Take a late summer drive on State Road 85 in Eau Claire County and odds are one of nature’s most colorful creations will be on display. A field of yellow sunflowers sits on a patch of farmland next to the road. There was no bigger fan of these flowers than Babbette Jaquish.
“She liked all flowers, but sunflowers are kind of a happy flower, and that was probably her favorite flower,” her husband Don Jaquish said.
Babbette Jaquish convinced her husband, a farmer, to plant the sunflowers. Her daughter Jennifer White says they were a fitting choice. “She was kind of like a sunflower. I mean, she was, like, always smiling. She was always bright. She was always happy,” White said.
She says her mother stayed positive even as she faced the fight of her life. In 2006, Babbette Jaquish was diagnosed with multiple myeloma, a cancer that affects plasma cells in bone marrow. “She was really sick at the time, and so they gave her just a couple of weeks to live if she didn’t respond to the treatment,” White said. “If she did respond to the treatment, they gave her two years, and she lived eight and a half.”
Babbette Jaquish passed away in 2014. Her husband was determined to make sure her spirit lived on. “My wife was my soulmate,” Don Jaquish said. “It’ll be going on four years in the fall, and I still miss her dearly.”
The next summer, he rented land from neighboring farms and planted sunflowers. Not just a single field, but four and a half miles of sunflowers along the highway. He surrounded State Road 85 in a sea of yellow. “I just wanted everybody to know how much she meant to me,” Jaquish said.
His touching tribute went viral. The story spread on social media, and emails poured in from all over the world. “We got some letters from China. We got some from the Ukraine,” Jaquish said. “It just exploded. Everybody loved them, and Don and I kind of put our heads together and decided, you know, maybe we should make something more of this, because it’s kind of what she wanted to do,” White said.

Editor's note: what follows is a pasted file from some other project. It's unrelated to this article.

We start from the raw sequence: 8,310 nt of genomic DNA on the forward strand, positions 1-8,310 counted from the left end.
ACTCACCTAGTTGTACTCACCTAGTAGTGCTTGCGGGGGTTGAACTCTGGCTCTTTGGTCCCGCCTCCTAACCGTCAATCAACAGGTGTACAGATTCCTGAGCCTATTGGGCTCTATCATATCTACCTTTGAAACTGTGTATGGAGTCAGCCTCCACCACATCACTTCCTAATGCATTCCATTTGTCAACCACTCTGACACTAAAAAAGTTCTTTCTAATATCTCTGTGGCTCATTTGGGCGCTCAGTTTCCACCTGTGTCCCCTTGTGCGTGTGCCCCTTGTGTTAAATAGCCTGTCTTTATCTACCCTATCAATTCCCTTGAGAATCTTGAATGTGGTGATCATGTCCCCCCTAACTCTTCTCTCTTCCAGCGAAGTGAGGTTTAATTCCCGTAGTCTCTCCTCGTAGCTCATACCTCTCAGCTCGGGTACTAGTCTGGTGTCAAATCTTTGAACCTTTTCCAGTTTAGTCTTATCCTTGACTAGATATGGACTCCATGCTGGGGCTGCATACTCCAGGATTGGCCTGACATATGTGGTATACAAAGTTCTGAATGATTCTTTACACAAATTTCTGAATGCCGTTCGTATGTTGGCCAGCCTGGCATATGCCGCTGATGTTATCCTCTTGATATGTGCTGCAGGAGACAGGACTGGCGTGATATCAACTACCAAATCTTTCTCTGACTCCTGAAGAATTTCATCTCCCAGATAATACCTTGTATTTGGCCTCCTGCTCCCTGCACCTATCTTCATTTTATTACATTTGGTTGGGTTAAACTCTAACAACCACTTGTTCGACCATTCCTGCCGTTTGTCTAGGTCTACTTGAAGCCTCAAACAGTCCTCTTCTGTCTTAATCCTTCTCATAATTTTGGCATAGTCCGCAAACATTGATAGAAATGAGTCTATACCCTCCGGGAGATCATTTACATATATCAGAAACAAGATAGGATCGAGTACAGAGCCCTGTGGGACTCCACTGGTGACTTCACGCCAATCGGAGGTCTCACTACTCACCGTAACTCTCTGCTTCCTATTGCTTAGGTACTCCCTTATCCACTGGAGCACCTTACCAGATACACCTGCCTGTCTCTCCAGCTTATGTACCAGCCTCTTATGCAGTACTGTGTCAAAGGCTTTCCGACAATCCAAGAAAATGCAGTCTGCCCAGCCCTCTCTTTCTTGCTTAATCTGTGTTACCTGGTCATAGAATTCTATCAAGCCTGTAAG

They formed “Babbette’s Seeds of Hope,” a nonprofit that raises money for cancer research. “There’s hardly a family around of any size that doesn’t have somebody in their family that’s had cancer,” Jaquish said.
Their biggest fundraiser takes place every August when part of Jaquish Farms transforms into a sunflower maze. For a donation, visitors can explore the maze and pick their own sunflower. They also sell sunflower seeds and offer horse and wagon rides around the farm. “Babbette’s Seeds of Hope” works with the Eau Claire Community Foundation to donate the proceeds to area cancer charities. Thousands of people flock to Jaquish Farms for the two-week event. Some come to snap pictures. Others, like Cindy Schlegelmilch, come to spread hope.
“Twelve years ago, I was diagnosed with breast cancer, and I was just going to have my 50th birthday. I had a lot of other things going on in my life and I didn’t think I had time for cancer,” Schlegelmilch said. “I survived, and I’m very thankful I survived. My family and my faith helped me get through it.”
White and Jaquish both say the sunflower field has become a place for people like Schlegelmilch to share their own stories. “For me, the sunflowers have made me realize that I’m not alone. There are a lot of other people out there like me and like our family,” White said.
Schlegelmilch visits the farm every year to show support for the Jaquish family. “It’s a fun family thing to come to, and who doesn’t love sunflowers? They just make you smile,” Schlegelmilch said.
“Babbette’s Seeds of Hope” has raised more than $50,000 for cancer research. Don Jaquish’s act of love ensured that his wife’s legacy will continue to grow year after year. “It’s kind of like a celebration of her life every year,” White said. “It’s something new for us to look forward to, and to continue on, and never give up.”